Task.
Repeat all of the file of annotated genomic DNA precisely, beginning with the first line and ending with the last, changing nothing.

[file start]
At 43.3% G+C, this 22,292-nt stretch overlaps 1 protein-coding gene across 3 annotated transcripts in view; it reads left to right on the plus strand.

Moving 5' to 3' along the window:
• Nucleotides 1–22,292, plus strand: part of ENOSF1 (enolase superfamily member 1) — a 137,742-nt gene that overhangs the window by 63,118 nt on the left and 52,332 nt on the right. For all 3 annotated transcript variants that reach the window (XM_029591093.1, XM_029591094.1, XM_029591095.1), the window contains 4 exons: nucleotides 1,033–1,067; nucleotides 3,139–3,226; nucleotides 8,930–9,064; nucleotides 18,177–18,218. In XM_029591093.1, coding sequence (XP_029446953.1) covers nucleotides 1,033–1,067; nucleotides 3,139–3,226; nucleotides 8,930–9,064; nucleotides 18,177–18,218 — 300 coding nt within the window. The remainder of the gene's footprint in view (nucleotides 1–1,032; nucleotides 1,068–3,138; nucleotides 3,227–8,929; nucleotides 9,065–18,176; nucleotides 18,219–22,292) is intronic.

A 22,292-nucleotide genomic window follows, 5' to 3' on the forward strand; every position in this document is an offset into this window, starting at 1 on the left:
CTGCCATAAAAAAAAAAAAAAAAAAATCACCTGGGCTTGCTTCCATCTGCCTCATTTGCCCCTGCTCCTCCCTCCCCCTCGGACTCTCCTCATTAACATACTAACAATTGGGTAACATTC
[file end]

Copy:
At 43.3% G+C, this 22,292-nt stretch overlaps 1 protein-coding gene across 3 annotated transcripts in view; it reads left to right on the plus strand.

Moving 5' to 3' along the window:
• Nucleotides 1–22,292, plus strand: part of ENOSF1 (enolase superfamily member 1) — a 137,742-nt gene that overhangs the window by 63,118 nt on the left and 52,332 nt on the right. For all 3 annotated transcript variants that reach the window (XM_029591093.1, XM_029591094.1, XM_029591095.1), the window contains 4 exons: nucleotides 1,033–1,067; nucleotides 3,139–3,226; nucleotides 8,930–9,064; nucleotides 18,177–18,218. In XM_029591093.1, coding sequence (XP_029446953.1) covers nucleotides 1,033–1,067; nucleotides 3,139–3,226; nucleotides 8,930–9,064; nucleotides 18,177–18,218 — 300 coding nt within the window. The remainder of the gene's footprint in view (nucleotides 1–1,032; nucleotides 1,068–3,138; nucleotides 3,227–8,929; nucleotides 9,065–18,176; nucleotides 18,219–22,292) is intronic.

A 22,292-nucleotide genomic window follows, 5' to 3' on the forward strand; every position in this document is an offset into this window, starting at 1 on the left:
CTGCCATAAAAAAAAAAAAAAAAAAATCACCTGGGCTTGCTTCCATCTGCCTCATTTGCCCCTGCTCCTCCCTCCCCCTCGGACTCTCCTCATTAACATACTAACAATTGGGTAACATTC